Lesson #9

Weekend Reminder:

When Not to Add in Extra Fat

Welcome to your 9th Simple Strategies for Nutrition Beginners lesson, "Weekend Reminder: When Not to Add in Extra Fat."

Did you know that weekends are 43% of your week?  We tend to forget about portion sizes on the weekends.  Stay mindful this weekend by continuing to practice portion control using the cupped palm and palm measurement strategies from your lessons this week. 

Practicing these Simple Strategies every weekend will help you achieve your goals faster.

 

Weekend Reminder: 

When Not to Add in Extra Fat


Welcome to the weekend!  Remember, it’s the choices you make on the weekends that will make or break your fitness goals progress.

If you’re an “All or Nothing” kind of person, we want to encourage you that when you get off track during a social event or a meal this weekend, to not throw in the towel.  Instead of telling yourself, “Well, I blew it.  Might as well give up for the rest of the weekend.  On Monday, I’ll start over again,” we want you to practice not being all or nothing.

 

Give yourself a little grace.


Understand that you don’t have to be perfect to see progress. Just shrug it off, and get back on track the very next meal by staying mindful of your portion sizes and full signals.
 

This weekend, we want you to stay mindful of

this week’s two Simple Strategies:
 

1. Including a good fat in your meals

2. Making 1 or 2 dinners lean and green


There are some meals that we recommend not adding a good fat to. These are meals that already include a higher fat protein.
 

Some types of protein have a higher fat content to them.


We don’t need to add additional fat because the protein choice already has a significant amount of fat.  Adding additional fat to an already higher fat protein can put your total caloric intake for that meal too high.
 

Which types of protein have a higher fat content?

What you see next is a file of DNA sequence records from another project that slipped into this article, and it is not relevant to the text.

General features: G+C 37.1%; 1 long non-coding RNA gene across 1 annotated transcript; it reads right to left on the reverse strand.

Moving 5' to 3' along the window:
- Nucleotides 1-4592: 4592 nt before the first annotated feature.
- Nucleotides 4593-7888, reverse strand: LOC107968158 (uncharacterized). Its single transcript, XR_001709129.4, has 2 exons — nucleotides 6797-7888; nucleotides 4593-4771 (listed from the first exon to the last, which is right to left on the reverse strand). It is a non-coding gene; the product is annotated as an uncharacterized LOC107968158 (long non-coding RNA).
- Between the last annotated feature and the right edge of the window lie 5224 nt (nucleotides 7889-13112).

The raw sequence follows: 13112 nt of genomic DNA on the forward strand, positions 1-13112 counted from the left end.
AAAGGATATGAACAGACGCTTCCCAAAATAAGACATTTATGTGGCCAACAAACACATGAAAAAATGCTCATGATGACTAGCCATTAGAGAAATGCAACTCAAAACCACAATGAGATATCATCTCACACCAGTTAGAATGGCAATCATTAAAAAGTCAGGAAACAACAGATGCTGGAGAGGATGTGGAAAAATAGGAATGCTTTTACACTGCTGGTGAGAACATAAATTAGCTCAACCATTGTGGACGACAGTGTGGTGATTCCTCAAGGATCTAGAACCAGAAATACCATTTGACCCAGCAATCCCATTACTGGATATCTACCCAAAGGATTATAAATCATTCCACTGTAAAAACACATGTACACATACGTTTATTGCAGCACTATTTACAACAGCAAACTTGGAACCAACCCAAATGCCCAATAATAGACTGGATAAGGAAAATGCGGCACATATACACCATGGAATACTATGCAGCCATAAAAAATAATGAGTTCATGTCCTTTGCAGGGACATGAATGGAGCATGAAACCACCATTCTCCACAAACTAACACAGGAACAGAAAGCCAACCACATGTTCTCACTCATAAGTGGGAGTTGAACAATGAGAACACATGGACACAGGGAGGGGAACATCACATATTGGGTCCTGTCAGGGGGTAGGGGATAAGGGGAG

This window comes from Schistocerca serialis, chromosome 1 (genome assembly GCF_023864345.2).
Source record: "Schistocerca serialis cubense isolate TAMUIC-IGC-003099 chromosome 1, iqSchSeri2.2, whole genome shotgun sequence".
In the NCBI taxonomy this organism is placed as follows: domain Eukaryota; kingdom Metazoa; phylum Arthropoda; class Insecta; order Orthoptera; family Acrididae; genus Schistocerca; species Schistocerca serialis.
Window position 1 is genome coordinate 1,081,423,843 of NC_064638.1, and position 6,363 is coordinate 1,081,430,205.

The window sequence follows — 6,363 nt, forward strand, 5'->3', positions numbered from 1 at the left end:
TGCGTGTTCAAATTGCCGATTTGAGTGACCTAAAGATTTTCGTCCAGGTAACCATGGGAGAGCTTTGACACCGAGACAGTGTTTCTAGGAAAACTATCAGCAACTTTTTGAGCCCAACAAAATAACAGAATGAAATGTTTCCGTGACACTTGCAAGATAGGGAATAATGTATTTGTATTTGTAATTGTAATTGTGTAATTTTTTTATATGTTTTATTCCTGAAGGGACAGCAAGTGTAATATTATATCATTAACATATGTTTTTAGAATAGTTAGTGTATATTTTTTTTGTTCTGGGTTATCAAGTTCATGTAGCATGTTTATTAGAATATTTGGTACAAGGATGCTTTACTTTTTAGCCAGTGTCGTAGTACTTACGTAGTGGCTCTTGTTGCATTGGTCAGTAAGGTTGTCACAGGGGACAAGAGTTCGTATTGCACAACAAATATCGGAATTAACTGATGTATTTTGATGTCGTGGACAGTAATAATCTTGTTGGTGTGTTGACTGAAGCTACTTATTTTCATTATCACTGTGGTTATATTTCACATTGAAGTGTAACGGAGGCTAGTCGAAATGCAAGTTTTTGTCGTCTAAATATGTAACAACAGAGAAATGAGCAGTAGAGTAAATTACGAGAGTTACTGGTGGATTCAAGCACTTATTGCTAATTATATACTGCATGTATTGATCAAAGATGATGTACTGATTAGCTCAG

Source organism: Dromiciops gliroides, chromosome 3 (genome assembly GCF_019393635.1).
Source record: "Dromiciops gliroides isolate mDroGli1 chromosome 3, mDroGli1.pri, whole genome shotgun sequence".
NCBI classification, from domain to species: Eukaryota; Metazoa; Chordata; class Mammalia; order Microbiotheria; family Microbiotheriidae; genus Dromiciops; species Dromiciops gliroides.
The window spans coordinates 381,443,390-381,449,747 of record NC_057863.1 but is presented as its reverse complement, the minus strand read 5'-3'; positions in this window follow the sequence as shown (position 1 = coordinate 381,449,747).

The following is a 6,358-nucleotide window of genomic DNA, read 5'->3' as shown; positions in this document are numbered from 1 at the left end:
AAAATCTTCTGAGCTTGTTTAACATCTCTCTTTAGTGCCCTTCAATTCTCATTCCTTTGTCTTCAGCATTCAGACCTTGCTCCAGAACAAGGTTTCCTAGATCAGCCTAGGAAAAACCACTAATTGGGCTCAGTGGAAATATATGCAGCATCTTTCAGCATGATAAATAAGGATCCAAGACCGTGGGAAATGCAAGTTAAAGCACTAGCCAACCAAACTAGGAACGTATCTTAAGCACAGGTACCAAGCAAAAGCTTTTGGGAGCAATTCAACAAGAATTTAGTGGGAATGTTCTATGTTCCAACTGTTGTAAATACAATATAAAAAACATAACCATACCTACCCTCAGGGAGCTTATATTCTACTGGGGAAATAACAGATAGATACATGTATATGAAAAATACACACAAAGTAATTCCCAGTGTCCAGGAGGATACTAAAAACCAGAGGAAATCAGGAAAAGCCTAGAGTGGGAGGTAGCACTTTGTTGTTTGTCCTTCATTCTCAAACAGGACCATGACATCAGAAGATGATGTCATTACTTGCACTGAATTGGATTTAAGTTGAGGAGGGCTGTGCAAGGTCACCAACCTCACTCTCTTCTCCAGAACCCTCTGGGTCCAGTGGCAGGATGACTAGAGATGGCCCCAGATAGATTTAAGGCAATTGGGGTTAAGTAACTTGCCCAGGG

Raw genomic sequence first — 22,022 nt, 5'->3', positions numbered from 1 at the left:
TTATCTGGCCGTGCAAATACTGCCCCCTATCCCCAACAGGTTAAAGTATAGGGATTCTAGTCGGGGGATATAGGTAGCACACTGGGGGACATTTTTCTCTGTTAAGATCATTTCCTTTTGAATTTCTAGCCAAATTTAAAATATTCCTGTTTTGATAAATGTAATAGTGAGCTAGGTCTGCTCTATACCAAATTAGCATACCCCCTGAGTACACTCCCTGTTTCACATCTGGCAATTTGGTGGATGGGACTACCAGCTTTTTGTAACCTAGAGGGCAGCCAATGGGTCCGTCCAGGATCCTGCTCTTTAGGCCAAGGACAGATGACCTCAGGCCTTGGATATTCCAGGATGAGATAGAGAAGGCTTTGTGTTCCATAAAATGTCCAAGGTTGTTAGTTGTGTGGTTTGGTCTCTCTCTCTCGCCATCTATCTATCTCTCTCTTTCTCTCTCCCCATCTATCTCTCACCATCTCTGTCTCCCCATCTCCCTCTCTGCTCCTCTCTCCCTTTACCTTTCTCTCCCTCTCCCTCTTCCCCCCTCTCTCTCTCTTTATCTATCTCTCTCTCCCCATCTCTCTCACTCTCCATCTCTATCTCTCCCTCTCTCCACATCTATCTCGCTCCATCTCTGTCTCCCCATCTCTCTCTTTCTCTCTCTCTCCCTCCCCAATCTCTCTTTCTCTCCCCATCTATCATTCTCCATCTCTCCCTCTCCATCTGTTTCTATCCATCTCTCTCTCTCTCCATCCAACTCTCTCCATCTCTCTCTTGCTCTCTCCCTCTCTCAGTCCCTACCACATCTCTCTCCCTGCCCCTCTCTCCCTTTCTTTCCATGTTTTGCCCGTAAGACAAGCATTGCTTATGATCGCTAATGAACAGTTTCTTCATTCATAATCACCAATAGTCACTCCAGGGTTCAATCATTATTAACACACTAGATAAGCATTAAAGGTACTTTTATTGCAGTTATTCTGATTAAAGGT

• Salmon

  • Chicken or turkey with the skin on

  • Ribs

  • Sausage

  • Most hamburgers


Hamburgers that grill up nice and juicy contain 20% or more of fat. If you’re eating a hamburger, don’t add additional fat.

                                                               

                                                                 Marbling in a steak is a sign of a higher fat content.  

Most steaks are going to contain some amount of this visible fat.

Whenever possible, try to choose cuts of steak that are relatively lean (and contain very little marbling).  These cuts of steak are:  flank steak, top sirloin, and strip loin.

Staying mindful of your simple strategies over the weekend takes practice. Over time, they’ll become second nature and part of your new healthy lifestyle.

Hydrogenated - avoid this type of fat


Hydrogenated fats are fats that have been heated up to 212-400 degrees Fahrenheit.  This heating process destroys any vitamins that might be present.  These fats then take on hydrogen atoms and begin to solidify. The end result is now only empty calories and has no nutritive value.

FAQ: Why do items like margarine, processed cheeses, lard, and peanut butter contain "hydrogenated fats?"  This type of fats cannot become rancid. They extend the shelf life of the product.

Tip:  look at the ingredients list on the label.  Choose a brand that does not have "hydrogenated" in it. Example: natural peanut butter is ok, regular peanut butter will have the word “hydrogenated” in it.

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